In this light it’s understandable why some would think that healthcare is hostile to outsiders – making someone get a study done to prove the claims they make in a marketing/sale brochure isn’t common practice in too many other industries.

Personally, I don’t feel like healthcare is overtly hostile to outsiders – it’s just a tough market in general. Healthcare is complex. There are so many different players in the ecosystem and the complexity of reimbursements + government regulation makes it a very tricky quagmire to navigate. Plus, it takes forever to close a deal – easily 3x – 5x longer than what happens in banking, retail or other B2B markets (the exception being education and government where sales take even longer).

Healthcare Needs Innovation

On the flip side, healthcare is in desperate need of new thinking. We need brave, bold entrepreneurs and outside companies to disrupt the status quo. I won’t go as far as to say we’ve atrophied in healthcare, but there are certainly some very dusty corners of healthcare that could use a shakeup.

So what can we do to make ourselves a bit more welcoming to new thinking while simultaneously holding onto the norms (and regulations) that are there to protect patients and staff?

Join me on the next HCLDR tweetchat on Tuesday March 29th at 8:30pm ET (for your local time click here) when we will be discussing the following questions:

  • T1 Do you feel that healthcare is hostile to newcomers? Does healthcare make it difficult for companies and/or individuals to enter?
  • T2 Is there a company that you wish would come and disrupt healthcare or one that is already here that you hope will do it?
  • T3 What can healthcare leaders do, or stop doing, to be more welcoming to innovative companies and individuals?
  • T4 What message or advice would you give to an entrepreneur or individual that is looking to enter the healthcare market?


Pearl, Robert. “5 Tips For Breaking Into The Business Of Health Care”, Forbes, 17 July 2014,, accessed 28 March 2022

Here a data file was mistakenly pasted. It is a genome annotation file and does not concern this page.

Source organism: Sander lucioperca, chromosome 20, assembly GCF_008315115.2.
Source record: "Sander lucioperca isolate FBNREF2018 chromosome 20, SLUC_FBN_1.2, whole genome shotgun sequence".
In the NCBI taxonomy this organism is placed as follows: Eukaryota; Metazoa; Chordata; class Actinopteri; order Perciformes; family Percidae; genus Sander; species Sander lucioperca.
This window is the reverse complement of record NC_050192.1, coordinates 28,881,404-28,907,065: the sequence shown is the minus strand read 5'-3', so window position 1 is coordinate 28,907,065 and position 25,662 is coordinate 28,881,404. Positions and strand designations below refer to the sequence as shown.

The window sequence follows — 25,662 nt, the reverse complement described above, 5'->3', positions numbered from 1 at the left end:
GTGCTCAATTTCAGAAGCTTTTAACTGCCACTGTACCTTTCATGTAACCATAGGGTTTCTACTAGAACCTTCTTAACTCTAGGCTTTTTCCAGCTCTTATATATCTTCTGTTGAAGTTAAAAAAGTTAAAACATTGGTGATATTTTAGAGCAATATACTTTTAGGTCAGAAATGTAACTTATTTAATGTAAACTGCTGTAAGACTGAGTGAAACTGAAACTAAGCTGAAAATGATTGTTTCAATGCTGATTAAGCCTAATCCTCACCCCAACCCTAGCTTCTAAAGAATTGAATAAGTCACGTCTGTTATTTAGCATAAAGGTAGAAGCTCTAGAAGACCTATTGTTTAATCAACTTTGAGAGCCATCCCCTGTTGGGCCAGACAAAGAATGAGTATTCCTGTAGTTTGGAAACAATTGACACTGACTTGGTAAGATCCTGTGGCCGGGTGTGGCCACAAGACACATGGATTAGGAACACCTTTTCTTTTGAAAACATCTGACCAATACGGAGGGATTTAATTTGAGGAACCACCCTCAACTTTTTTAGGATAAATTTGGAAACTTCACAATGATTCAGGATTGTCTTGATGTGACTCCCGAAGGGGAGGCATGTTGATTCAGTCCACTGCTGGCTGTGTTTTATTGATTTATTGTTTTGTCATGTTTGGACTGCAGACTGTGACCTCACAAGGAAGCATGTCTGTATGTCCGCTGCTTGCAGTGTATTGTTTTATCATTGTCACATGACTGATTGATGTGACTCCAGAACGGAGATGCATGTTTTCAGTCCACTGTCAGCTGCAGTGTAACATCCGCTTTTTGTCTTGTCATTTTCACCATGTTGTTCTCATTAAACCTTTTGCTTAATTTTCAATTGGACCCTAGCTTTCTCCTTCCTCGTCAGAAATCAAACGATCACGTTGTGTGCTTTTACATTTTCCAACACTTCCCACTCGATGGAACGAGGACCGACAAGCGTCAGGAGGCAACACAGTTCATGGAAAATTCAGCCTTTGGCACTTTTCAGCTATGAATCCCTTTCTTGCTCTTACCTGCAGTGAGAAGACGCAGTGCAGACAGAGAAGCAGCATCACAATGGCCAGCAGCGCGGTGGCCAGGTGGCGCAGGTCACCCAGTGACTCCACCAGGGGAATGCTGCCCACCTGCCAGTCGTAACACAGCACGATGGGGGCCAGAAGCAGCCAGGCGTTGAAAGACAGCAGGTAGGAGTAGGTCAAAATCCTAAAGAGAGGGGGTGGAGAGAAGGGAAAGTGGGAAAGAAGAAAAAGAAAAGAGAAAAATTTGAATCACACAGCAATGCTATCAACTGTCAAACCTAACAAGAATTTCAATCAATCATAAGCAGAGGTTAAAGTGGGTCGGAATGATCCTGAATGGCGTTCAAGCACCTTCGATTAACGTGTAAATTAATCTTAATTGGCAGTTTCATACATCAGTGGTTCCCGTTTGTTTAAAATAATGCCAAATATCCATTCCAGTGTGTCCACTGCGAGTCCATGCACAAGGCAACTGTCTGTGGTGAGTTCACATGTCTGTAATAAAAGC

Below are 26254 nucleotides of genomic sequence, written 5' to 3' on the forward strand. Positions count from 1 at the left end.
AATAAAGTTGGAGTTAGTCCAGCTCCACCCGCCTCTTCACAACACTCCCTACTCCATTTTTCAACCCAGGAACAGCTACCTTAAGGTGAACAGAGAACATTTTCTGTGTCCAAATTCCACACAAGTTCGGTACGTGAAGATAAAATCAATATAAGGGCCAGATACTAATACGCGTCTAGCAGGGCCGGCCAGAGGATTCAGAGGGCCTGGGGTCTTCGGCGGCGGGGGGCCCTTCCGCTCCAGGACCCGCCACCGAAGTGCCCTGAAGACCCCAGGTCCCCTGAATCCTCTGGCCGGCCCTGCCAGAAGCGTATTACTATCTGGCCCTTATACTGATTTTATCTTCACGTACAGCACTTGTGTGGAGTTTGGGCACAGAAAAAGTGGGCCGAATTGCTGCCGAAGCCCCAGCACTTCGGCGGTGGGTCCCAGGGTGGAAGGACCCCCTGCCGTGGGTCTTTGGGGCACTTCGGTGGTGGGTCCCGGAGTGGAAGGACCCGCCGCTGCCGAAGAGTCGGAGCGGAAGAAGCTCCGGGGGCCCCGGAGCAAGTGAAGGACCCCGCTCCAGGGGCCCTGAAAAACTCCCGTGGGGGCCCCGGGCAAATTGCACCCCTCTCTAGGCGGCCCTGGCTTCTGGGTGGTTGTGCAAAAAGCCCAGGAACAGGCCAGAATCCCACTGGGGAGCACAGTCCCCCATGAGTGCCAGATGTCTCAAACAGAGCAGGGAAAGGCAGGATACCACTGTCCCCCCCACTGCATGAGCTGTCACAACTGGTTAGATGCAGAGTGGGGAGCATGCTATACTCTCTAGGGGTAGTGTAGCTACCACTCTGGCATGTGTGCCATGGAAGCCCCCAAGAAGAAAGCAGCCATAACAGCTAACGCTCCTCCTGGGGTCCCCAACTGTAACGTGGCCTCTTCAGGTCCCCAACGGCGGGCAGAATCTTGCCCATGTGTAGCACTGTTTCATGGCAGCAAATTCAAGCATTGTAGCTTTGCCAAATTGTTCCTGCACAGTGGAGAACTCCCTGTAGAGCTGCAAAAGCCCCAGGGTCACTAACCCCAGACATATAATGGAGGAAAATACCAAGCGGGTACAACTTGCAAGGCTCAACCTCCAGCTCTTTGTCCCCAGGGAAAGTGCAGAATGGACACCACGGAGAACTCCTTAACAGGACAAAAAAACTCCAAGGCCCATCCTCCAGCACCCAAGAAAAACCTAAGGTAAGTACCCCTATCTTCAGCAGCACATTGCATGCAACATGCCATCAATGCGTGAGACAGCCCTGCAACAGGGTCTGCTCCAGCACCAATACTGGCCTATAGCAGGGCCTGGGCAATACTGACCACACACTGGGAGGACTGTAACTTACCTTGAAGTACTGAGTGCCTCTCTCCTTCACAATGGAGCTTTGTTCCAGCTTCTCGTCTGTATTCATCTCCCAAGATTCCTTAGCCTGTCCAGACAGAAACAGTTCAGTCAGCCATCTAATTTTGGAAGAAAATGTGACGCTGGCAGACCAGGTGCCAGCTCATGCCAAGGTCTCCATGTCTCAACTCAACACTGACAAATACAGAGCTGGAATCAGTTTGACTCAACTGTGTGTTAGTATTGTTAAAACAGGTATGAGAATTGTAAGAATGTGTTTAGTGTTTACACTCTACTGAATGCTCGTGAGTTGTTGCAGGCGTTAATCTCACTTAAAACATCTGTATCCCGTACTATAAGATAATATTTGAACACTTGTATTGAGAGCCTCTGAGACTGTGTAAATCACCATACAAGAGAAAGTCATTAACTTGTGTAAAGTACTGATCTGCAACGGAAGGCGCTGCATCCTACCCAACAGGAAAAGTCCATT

Power, Rhett. “Healthcare Needs Entrepreneurs: Here Are 4 Ways To Future-Proof Your Innovations”, Forbes, 26 September 2021,, accessed 28 March 2022

Seo, Michael. “7 Challenges to Health Entrepreneurship (and some interesting things being done)”, Huff Post, 1 May 2017,, accessed 27 March 2022

Cohen, Jessica Kim. “Health systems hire industry outsiders to inspire innovation”, Modern Healthcare, 25 May 2019,, accessed 27 March 2022

“Disrupting Health Care from the Inside: How Incumbents Can Lead Change”, Wharton, 17 August 2021,, accessed 28 March 2022

Nichola, Colin. “Why Entrepreneurship is Harder in Healthcare, and How We Can Make it Easier”, TheFamily, 18 November 2015,, accessed 27 March 2022

“Health-tech companies face too many challenges breaking into Canada: entrepreneurs”, Ottawa Business Journal, 25 January 2022,, accessed 27 March 2022

Image Credit

Photo by Startup Stock Photos:

Leave a Reply

Fill in your details below or click an icon to log in: Logo

You are commenting using your account. Log Out /  Change )

Twitter picture

You are commenting using your Twitter account. Log Out /  Change )

Facebook photo

You are commenting using your Facebook account. Log Out /  Change )

Connecting to %s

%d bloggers like this: